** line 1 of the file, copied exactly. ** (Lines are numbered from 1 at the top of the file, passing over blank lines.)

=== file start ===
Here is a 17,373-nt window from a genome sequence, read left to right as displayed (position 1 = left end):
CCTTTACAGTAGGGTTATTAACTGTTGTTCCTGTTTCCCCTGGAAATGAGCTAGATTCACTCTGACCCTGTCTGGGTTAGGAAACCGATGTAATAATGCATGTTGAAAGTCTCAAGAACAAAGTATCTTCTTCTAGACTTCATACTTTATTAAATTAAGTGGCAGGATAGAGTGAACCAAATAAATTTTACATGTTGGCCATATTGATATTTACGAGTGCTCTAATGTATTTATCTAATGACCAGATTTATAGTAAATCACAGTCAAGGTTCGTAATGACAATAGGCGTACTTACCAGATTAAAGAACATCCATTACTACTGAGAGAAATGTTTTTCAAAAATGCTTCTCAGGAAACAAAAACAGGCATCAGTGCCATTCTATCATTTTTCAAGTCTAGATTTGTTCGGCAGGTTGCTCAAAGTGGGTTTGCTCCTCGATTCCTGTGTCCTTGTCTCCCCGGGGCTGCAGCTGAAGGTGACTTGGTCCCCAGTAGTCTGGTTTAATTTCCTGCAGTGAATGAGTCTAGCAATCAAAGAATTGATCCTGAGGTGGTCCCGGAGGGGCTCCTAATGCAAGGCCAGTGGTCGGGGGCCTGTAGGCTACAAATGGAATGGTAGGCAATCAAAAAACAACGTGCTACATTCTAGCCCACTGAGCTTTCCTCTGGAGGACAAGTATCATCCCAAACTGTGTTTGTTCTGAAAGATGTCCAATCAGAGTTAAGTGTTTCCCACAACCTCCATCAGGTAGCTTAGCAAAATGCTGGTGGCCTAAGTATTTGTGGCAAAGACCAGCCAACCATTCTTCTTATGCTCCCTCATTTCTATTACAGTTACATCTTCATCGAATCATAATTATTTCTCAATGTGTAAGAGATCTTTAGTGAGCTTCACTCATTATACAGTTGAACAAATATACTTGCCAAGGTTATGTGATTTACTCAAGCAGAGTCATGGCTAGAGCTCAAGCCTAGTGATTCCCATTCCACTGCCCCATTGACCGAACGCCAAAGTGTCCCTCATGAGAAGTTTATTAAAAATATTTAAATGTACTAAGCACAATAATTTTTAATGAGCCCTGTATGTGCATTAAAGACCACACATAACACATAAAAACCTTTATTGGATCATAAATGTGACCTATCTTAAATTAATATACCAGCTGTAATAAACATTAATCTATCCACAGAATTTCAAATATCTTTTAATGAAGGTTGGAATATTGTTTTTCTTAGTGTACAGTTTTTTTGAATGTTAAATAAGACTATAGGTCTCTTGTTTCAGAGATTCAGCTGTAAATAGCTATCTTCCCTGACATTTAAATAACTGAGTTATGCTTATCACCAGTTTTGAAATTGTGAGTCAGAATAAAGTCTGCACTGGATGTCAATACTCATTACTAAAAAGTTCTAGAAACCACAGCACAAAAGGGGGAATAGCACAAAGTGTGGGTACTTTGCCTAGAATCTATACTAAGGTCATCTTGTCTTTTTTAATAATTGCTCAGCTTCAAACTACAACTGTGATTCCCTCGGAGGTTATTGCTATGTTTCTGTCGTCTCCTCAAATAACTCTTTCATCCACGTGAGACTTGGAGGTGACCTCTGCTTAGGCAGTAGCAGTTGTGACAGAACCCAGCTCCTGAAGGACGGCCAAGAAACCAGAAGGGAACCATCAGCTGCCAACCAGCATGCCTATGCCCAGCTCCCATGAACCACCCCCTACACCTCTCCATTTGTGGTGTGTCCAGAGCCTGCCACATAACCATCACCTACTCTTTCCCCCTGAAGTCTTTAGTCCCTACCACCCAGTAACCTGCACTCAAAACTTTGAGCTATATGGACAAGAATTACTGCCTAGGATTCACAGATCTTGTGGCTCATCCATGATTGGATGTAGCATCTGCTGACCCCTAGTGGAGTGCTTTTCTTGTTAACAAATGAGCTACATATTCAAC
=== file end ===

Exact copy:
Here is a 17,373-nt window from a genome sequence, read left to right as displayed (position 1 = left end):